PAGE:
To put the GOP nomination firmly within his grasp and start the contest with Obama in a position of strength, Romney will have to do better than acceptability. Republicans want desperately to beat the president. Still, some anxious strategists compare Romney with Bob Dole, the 1996 Republican nominee who failed to capitalize on dislike for President Bill Clinton because he was a dull and unappealing character himself.

Turnout in the early Republican nominating contests could be a warning sign for Romney: the participation rate in Iowa barely exceeded the state’s 2008 mark, when many GOP voters were disaffected and depressed. New Hampshire officials projected record turnout in Tuesday’s primary, but exit polls showed about two-fifths of the voters were non-Republicans who crossed over to participate.

Steve Benen has more.

* Romney leaves New Hampshire damaged for general election: Despite his strength, Ron Fournier notes that New Hampshire may have damaged him over the long term, cataloguing all the bad missteps he committed in New Hampshire that will make it easier for the Obama team to cast Romney as a “cold-hearted phony.”

Taken all together, they are a striking series of political errors that all serve the same storyline, and the DNC has already doubled down it in a new Web video it released this morning.

* The arc of Romney’s story: Relatedly, don’t miss Philip Rucker’s look at the arc of Romney’s privileged life and how that dovetails with his inability to shake his aura of inauthenticity.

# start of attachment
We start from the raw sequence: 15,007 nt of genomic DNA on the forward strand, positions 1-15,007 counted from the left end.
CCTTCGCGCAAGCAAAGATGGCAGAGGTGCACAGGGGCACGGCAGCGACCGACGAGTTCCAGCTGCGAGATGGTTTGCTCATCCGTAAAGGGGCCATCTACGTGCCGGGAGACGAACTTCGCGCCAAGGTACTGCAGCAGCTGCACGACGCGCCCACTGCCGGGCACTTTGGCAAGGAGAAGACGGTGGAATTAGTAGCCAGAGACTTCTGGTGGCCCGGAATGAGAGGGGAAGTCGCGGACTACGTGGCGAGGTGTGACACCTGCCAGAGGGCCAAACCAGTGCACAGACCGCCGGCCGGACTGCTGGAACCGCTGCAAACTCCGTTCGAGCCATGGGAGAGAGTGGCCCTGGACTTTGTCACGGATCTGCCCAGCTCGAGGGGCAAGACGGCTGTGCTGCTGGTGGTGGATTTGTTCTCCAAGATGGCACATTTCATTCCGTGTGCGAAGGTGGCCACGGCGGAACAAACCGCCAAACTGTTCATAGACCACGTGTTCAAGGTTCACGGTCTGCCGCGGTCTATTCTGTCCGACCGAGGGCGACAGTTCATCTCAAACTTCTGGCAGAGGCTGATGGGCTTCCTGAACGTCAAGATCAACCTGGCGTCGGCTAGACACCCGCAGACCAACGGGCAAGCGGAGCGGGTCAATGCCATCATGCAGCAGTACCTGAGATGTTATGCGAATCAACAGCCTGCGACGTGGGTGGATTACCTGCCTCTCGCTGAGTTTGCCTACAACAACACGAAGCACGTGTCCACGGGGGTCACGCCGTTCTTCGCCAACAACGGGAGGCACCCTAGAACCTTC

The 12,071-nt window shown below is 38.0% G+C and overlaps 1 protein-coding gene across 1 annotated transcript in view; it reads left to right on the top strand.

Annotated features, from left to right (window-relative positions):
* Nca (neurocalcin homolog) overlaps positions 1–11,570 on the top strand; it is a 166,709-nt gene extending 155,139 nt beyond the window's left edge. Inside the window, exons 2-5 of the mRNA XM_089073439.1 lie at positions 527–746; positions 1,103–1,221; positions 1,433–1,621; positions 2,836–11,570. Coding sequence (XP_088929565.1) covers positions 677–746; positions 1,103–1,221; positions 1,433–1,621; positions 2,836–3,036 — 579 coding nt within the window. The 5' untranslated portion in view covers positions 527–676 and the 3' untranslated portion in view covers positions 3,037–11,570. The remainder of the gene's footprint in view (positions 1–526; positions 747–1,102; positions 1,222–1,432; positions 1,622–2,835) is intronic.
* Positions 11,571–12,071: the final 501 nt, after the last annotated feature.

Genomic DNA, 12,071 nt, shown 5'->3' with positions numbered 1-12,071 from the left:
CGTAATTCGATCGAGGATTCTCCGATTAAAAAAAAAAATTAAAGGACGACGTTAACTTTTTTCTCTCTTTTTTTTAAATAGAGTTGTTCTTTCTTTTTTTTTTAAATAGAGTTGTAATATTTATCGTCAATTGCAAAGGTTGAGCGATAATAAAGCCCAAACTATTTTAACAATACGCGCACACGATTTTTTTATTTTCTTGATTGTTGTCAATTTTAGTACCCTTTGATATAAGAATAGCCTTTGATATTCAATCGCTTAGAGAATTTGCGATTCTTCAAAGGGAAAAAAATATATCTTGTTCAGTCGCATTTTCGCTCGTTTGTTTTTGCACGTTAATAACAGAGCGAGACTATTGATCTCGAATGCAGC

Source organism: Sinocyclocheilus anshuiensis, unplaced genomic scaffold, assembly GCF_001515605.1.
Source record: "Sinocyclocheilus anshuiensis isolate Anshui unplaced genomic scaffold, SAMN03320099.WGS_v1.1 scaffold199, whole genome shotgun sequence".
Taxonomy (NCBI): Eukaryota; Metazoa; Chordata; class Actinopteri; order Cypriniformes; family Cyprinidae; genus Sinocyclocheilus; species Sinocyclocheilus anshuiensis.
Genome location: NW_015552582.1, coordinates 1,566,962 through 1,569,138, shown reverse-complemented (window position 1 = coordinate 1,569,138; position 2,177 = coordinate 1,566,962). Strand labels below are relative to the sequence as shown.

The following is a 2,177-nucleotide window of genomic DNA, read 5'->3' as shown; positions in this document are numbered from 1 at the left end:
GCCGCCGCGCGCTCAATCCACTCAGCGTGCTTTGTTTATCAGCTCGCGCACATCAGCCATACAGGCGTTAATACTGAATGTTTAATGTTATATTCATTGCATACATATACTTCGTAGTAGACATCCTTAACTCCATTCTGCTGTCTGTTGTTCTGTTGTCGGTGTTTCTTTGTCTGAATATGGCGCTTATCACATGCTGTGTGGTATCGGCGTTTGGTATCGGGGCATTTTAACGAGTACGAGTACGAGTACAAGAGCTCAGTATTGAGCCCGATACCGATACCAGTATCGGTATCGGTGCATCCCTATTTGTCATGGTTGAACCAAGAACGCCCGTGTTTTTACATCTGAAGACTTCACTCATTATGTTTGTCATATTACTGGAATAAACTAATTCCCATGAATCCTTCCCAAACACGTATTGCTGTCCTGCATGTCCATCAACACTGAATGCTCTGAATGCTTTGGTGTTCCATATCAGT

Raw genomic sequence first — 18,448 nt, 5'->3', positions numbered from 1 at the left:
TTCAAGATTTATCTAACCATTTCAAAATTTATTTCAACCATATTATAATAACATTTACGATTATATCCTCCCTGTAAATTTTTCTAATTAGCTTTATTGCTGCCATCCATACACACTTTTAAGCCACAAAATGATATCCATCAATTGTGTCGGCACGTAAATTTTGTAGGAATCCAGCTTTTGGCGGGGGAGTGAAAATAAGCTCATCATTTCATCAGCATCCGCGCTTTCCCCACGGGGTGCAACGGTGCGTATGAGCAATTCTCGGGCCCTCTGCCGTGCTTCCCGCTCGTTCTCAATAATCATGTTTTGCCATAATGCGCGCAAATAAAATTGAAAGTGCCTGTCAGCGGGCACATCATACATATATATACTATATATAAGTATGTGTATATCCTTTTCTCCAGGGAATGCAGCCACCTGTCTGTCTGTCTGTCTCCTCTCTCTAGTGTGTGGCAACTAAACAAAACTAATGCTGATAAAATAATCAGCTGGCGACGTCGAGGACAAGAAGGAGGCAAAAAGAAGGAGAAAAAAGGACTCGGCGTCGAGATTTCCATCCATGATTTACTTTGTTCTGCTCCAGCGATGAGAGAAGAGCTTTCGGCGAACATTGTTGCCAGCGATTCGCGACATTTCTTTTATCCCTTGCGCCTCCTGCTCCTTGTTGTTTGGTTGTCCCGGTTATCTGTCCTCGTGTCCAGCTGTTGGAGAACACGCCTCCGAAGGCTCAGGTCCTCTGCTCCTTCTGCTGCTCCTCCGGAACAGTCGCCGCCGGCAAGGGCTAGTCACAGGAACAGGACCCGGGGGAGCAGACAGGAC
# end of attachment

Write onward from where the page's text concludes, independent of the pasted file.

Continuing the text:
* Obama reelect reality check of the day: A new Quinnipiac poll finds Mitt Romney edging Obama in the key swing state of Florida among registered voters, 46-43, though that’s within the margin of error.

The worrisome numbers for Obama are his 42-54 approval rating and his weakness among men (he loses them 40-52), seniors (39-53), and those without college degrees (31-56). Those are all key demographics among which Obama has suffered losses on a national level that he needs to reverse before November.

* Romney developing pushback to Bain attacks: Peter Wallsten and Karen Tumulty point out that Romney has shifted his language to better fend off the attacks on his corporate past:

Romney has sharpened his rhetoric, now regularly borrowing a line from Sarah Palin to rail against “crony capitalism,” a term that refers to companies that use political connections to score government aid and tax breaks. Such language is a decided departure for Romney, who has forged close ties with corporate America but now must reconcile his image as the chamber-of-commerce candidate with the anti-Washington fervor animating much of his party’s base.

The use of the term “crony capitalism” seems designed to cast Romney as an antagonist of corporate power, at least when it comes to influencing government, among voters who see the nexus of Wall Street and government as the problem.

Key footnote: Romney supports doing away with all limits on the size of contributions to campaigns.

* Time for a great debate about what we want America to be: As Jonathan Cohn notes, the ideological battle lines are now drawn, and Americans face a very big choice about their country’s future.

* And Occupy Wall Street has its own Super PAC: The National Memo has the interesting tale of a former prison guard who has formed a Super PAC to push Occupy issues in Congress, and has even registered as a lobbyist to do the same, which may foreshadow a broader effort by the movement to influence the traditional political process.

What else?